15 hours ago
Friday, March 26, 2010
My garden doesn't need to be a success
I garden for fun, or for my soul, or to the betterment of society. To have control over what my family eats, or to fill my time, or to share my experience. To save a little money.
I don't garden because that's where our food has to come from.
I don't write about it to make sure everyone else is doing it right. If you end up with homegrown food on your table, by definition, you're doing it right.
Even the use of the term "gardener" is telling. In some societies, if you're not a gardener, you're also not an "eater." Once in human society, we were all gardeners. It would have been like saying, "oh, I'm a breather."
If my tomatoes fail, I can walk down the block and buy some. I can choose not to grow garbanzo beans, because the plants don't fit in my beautiful layout, and I'd have to give up the space I give to raddichio. I can get garbanzos in a can for 79c. I can even get farmers' market garbanzos grown in my county, thus satisfying both my desire and my politics.
What I do with a garden is laudable, and enriching, and important. But it's not necessary.
Sourcream-honey crackers with rosemary
1 cup plain flour
1 cup wheat flour
1 teaspoon seasalt
2 tablespoons softened butter
liquid: 1/3 cup each milk, sour cream, honey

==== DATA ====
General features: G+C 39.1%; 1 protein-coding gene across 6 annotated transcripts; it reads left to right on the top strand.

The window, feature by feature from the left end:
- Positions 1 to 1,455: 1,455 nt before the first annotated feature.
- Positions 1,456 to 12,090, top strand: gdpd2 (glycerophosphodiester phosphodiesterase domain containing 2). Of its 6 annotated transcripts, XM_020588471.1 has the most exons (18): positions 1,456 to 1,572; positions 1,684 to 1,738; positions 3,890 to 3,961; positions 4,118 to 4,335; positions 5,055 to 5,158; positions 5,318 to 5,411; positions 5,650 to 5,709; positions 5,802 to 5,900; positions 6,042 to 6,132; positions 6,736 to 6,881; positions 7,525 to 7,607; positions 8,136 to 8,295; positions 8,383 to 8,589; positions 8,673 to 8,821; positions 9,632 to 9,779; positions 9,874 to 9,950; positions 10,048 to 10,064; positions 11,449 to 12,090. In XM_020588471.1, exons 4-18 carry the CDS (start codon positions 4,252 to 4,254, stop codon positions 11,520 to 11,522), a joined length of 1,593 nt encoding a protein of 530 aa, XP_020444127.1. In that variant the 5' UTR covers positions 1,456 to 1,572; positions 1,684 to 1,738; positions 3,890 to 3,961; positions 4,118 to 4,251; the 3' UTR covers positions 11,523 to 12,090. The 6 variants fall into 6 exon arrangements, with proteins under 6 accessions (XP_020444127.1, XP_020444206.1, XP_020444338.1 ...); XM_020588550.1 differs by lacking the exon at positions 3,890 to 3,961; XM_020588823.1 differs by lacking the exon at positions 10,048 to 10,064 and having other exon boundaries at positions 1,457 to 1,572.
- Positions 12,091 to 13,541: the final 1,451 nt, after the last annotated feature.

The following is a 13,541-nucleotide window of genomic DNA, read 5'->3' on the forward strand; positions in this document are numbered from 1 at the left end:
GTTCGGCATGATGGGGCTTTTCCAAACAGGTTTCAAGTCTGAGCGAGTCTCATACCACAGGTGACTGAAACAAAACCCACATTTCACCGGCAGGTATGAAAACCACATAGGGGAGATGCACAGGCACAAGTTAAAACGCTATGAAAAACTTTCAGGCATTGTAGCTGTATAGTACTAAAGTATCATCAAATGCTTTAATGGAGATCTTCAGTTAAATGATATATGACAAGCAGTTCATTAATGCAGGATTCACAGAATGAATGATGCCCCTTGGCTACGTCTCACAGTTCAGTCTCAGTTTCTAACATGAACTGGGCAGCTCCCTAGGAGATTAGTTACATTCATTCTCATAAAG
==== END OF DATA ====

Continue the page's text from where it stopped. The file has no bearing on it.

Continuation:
seasoning: 1 teaspoon each seasalt, white peppercorns, dried rosemary
Preheat oven to 150'C/ 300'F.
Grind the seasonings together in a mortar; whisk the milk, sour cream and honey together to form about a cup of thick liquid
Add the salt to the flour, and in a mixing bowl or food processor, cut the butter in until the mixture looks like fine breadcrumbs. (I start this with a knife or pastry cutter, then finish it with my hands.)
Slowly mix in enough liquid to form a soft, but not sticky, dough.
Divide the dough into four portions and roll out one at a time, until paper thin. Some people recommend a pasta press, but I did it fine with a rolling pin. Keep turning the dough over, and lightly coating it with flour so it doesn't stick to the pin or the board.
Lightly brush the sheet with a flavorful oil (nut or olive), then sprinkle and pat the seasonings on it. Using a sharp knife or pizza roller, cut the dough into crackers. Line cookie sheet with parchment (or just put them directly on an ungreased sheet), then transfer crackers to the cookie sheet if you rolled it out on a board.
Bake for 20 minutes, until lightly browned and crisp. Allow to cool on the tray and then store in an air tight container for up to a week. This recipe made about 200 1" square crackers.